These leaders have stated that the core systems are in need of modernizing across the board.
According to the results of a recent survey, two out of every three insurance industry executives – among the 200 who participated – said that they were dealing with aging legacy systems.
This issue could result in a wide reaching barrier to being able to reach new markets.
SAP AG has indicated that the current issue of aging legacy systems in the insurance industry could make it harder for insurers to reach new markets, and could also make it difficult for them to be able to manage the full life cycle of the customer. The survey also looked into the way that the execs felt that this modernization issue should be managed.
The majority of the insurance industry executives felt that a trusted integrated solutions platform partner was the solution.
Among the respondents, 54 percent felt that companies throughout the insurance industry would need to find a trusted partner that has an integrated solution platform if they wished to use the best practice to overcome the issue of aging. The proportion of execs who felt that this was the best practice was greater than the other two responses, combined.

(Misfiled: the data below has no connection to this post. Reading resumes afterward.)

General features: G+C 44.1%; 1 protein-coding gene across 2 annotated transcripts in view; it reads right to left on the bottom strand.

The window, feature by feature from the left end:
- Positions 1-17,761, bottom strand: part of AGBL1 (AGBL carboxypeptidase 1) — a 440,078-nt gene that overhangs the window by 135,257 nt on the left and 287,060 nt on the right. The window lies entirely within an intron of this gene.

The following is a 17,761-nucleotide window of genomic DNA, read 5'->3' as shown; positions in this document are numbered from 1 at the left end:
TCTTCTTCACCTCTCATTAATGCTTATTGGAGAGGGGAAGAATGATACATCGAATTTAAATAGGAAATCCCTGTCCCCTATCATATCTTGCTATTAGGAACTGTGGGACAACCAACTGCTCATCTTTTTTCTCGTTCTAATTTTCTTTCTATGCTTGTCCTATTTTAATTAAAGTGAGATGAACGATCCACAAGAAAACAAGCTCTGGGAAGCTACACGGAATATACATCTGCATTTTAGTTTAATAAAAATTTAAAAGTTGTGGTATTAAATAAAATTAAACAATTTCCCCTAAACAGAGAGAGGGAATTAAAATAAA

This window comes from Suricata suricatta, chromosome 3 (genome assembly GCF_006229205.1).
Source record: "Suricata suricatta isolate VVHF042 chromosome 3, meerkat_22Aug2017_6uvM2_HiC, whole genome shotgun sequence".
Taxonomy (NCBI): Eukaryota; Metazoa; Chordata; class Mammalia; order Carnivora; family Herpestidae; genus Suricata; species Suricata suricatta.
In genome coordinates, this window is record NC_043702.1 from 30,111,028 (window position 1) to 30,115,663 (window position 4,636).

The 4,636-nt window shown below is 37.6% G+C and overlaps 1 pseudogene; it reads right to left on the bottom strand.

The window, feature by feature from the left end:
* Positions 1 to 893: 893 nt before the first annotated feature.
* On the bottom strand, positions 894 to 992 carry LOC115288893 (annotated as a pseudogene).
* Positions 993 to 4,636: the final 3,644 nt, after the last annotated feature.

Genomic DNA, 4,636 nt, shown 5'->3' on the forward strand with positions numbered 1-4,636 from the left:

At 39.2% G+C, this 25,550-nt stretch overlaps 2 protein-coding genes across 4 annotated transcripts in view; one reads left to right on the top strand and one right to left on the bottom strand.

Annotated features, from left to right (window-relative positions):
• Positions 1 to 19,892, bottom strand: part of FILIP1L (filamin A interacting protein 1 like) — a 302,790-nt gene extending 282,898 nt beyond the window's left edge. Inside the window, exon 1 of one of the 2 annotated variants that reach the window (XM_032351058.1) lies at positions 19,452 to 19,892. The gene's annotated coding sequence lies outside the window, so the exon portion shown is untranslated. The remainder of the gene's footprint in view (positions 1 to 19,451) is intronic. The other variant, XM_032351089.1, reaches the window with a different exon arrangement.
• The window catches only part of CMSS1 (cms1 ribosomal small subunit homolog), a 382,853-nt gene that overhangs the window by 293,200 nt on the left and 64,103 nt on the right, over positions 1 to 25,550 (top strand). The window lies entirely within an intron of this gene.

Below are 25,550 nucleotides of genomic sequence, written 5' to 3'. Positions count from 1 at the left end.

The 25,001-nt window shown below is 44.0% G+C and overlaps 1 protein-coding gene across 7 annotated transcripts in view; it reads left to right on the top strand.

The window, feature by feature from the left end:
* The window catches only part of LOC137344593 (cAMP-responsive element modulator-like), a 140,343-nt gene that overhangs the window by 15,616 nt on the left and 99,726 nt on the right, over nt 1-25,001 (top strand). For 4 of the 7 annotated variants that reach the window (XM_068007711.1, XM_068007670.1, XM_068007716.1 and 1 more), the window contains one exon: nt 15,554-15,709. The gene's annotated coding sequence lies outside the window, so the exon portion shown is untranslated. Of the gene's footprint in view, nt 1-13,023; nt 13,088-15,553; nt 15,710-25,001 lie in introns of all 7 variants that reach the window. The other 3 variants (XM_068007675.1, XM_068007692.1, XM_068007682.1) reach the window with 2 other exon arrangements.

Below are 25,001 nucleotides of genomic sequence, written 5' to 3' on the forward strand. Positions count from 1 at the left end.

Twenty three percent of the respondents said that the best route for the insurance industry execs to take would be to, as much as possible, preserve the legacy systems. Moreover another 23 percent would prefer to use an in-house build in order to replace the current legacy systems.
The survey was conducted on June 3 and 4, 2013, and involved the participation of 203 insurance industry executives, who were interviewed during their attendance of the 2013 Annual Conference of the Insurance Accounting & Systems Association, which was held in Washington D.C.
Even though the major challenges to the insurance industry, which have to be effectively addressed to accomplish core system modernization was recognized throughout, SAP AG stated in their report on the survey that 38 percent of the respondents said that their systems were completely out of date, that they were poorly integrated, and that it would not be possible to incrementally modernize them. An additional 29 percent said that they would not be able to bring the business and IT teams together to completely understand both the opportunity and the problem being faced.